The Best Restaurants In Camden, London

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From its humble beginnings in the 1790s as a residential area developed by Sir Charles Pratt, Camden has transformed into one of London’s most visited boroughs. Once home to Charles Dickens, George Bernard Shaw and JB Priestley, now it’s one of the most thriving multicultural places in the UK, with its almost 300’000 residents speaking over 140 languages and dialects between them, and the local council placing diversity at the forefront of its thinking.

The area’s transformation began in earnest with the construction of the Grand Union Canal and the arrival of the railway in the 19th century, cementing Camden’s role as a pivotal industrial and transportation centre, but it’s the 1960s which marked a significant cultural revolution in Camden Town, with the rise of rock and psychedelia. Venues like the Roundhouse became the epicentre of this movement, where music, culture, politics, and youthful vigour converged, laying the groundwork for the area’s enduring association with alternative culture and creativity. 

Camden Market, which started as a modest arts and crafts fair in the backyard of Dingwalls, has grown into London’s largest market (and the city’s fourth most popular attraction, with 250’000 visitors a week), open seven days a week. Its rapid expansion from a temporary Sunday market reflects the area’s burgeoning popularity and its reputation as something of a culinary destination, even if much of Camden’s best food is often actually found beyond its 6.5 hectares.

In any area boasting such vast and varied influences, wonderful food is bound to follow. And so it is in Camden, a microcosm of global flavours, both in fine dining and street food form. Today, we’re checking out the very best. From traditional fish and chips to homestyle Portuguese cooking, here’s where to eat in Camden Town, and the best restaurants in Camden.

Poppie’s

Ideal for fish and chips with a heavy dose of nostalgia

The proprietor of Poppies has been mastering the art of fish and chips since 1945, and it’s this extensive experience that has allowed him to perfect one of the UK’s most cherished meals.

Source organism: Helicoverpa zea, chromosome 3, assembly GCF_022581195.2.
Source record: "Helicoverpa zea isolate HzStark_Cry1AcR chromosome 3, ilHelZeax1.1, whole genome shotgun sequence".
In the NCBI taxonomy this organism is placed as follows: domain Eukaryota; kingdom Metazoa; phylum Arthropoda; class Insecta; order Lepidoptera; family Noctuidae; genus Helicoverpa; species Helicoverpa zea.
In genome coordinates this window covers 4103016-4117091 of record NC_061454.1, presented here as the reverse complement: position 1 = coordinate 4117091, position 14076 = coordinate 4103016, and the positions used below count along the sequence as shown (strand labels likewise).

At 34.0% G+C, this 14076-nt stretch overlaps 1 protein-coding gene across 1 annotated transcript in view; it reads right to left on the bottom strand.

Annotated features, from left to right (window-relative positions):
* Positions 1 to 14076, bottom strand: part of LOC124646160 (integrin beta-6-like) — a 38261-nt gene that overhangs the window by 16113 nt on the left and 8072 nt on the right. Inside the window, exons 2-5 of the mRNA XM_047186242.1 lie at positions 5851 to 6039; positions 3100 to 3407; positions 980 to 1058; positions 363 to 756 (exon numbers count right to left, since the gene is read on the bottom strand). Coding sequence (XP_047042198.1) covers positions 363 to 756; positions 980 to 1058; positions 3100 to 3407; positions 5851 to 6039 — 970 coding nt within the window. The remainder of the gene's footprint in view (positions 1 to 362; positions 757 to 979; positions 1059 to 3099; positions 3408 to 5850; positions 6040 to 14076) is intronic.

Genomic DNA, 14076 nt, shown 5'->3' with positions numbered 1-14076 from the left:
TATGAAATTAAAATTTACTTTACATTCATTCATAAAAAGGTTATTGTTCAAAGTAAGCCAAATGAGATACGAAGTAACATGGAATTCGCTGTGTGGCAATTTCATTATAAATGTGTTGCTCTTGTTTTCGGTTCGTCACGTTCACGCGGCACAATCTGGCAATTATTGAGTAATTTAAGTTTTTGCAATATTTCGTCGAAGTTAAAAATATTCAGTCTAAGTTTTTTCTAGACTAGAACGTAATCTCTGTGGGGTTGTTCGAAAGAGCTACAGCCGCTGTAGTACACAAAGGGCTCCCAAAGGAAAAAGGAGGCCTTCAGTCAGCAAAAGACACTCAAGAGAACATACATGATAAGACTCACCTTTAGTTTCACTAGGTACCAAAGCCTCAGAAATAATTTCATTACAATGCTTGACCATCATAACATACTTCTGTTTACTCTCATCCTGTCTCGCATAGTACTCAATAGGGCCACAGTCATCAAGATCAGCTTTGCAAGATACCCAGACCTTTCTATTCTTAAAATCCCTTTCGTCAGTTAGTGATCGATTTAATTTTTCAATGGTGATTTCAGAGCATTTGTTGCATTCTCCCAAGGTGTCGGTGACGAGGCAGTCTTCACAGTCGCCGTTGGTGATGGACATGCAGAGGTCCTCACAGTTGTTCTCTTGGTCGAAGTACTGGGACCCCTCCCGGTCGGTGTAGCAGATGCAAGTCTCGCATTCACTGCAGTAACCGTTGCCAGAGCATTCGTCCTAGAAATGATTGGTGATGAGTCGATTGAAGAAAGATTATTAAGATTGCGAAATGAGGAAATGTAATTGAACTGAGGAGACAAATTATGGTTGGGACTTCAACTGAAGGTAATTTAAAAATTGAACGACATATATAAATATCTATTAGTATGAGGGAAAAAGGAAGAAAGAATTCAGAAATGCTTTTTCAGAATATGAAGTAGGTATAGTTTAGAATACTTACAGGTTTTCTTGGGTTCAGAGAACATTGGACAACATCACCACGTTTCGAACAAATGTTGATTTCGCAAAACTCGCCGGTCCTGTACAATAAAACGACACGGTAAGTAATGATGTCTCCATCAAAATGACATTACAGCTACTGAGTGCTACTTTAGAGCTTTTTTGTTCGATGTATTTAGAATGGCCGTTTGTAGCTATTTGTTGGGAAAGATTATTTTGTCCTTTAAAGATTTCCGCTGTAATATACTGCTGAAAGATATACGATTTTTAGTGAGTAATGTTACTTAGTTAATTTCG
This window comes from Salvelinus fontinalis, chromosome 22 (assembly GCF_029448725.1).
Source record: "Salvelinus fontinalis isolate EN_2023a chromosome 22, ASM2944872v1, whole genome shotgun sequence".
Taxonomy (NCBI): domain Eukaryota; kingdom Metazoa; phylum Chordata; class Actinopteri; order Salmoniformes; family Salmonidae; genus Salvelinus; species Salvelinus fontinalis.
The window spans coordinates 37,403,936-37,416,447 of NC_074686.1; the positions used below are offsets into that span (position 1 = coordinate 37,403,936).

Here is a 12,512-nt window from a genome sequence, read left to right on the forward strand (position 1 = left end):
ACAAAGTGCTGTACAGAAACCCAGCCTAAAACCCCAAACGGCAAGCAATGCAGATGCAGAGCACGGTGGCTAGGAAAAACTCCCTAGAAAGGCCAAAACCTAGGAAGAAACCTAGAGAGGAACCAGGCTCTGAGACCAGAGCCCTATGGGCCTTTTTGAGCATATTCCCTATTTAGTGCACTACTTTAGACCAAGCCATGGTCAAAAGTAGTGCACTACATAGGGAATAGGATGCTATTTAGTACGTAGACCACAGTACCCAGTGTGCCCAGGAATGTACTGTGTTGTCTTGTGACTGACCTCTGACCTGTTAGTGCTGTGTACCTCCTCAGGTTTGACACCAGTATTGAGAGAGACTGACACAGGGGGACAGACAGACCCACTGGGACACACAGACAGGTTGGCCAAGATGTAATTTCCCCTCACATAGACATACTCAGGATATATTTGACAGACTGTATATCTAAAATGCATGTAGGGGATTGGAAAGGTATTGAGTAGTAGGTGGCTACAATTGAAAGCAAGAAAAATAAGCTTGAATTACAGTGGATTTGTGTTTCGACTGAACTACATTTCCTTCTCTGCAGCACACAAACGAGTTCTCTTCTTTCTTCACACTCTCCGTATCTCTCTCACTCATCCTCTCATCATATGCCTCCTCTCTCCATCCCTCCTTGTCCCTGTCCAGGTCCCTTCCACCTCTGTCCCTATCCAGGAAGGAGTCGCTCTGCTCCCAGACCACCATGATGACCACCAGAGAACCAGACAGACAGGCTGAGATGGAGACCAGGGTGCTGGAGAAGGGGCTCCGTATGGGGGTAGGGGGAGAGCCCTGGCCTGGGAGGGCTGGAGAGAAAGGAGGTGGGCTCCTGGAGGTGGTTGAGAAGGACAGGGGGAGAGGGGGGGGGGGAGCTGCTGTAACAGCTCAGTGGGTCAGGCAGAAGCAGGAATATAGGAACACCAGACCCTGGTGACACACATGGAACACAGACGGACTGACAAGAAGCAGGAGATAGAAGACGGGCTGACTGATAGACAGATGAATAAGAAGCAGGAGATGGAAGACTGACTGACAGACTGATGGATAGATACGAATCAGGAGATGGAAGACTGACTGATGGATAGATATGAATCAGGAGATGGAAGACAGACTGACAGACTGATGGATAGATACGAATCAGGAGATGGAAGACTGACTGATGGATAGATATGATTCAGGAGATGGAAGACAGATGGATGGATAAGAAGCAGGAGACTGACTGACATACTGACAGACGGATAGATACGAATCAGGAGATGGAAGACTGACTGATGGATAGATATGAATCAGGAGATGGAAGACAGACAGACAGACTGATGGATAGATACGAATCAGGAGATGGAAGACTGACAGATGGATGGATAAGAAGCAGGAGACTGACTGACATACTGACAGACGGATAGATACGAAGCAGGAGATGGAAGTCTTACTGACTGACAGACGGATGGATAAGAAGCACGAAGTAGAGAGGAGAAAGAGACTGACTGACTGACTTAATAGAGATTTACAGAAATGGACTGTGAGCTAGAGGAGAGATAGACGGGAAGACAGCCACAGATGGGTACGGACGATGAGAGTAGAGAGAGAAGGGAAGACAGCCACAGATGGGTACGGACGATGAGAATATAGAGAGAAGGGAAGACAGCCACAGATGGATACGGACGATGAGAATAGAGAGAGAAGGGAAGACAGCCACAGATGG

At Poppies, just across Regent’s Canal from Camden Market, the focus is on fun (more on that in a moment) and authentic, traditional cooking. The fish, sourced from Billingsgate daily, is as fresh as that sourcing suggests, the batter is crisp and with delicate pockets of air, and the chips are just the right shade of beige. It’s a combination that’s hard to resist. 

In addition to the star attraction, we also suggest trying a serving of the jellied eels. These slippery little delicacies are a longstanding symbol of London’s food scene, and the owner continues to honour this tradition by featuring them on the menu. Extra chilli vinegar, please! 

It’s not just the food that draws the crowds in. The 110 sister restaurant is playful, with a nostalgic setting, transporting diners back to the later 1940’s and “London’s after the war rebirth”. If you didn’t know, fish and chips were part of British wartime history. On a recent instagram post, Poppies explains that this iconic British dish was “the only food never rationed in order to maintain morale and bring comfort in a time of crisis. It was also a method of identifying allies on the front line – if you shouted ‘fish’ and the reply was ‘chips’ you knew you were amongst friends”. We digress…

…Back to those interiors – there’s loads of memorabilia on the walls, with the fixtures and fittings all reclaimed or repurposed items from in and around Camden itself. To hammer the point home, waitresses wear period uniforms from Camden Lock Market.

We know that some of you might be cringing right now – themed restaurants are naff right? Well, like itself Camden, Poppies has somehow made it cool. And in true Camden style, there is an upstairs performance lounge with live music on Friday and Saturdays. Encore!

Websitepoppiesfishandchips.co.uk

Address30 Hawley Cres, London NW1 8QR


Read: 5 IDEAL places to get your fish and chip fix in London


Three Uncles

Ideal for possibly the best roasted Chinese meats in the capital…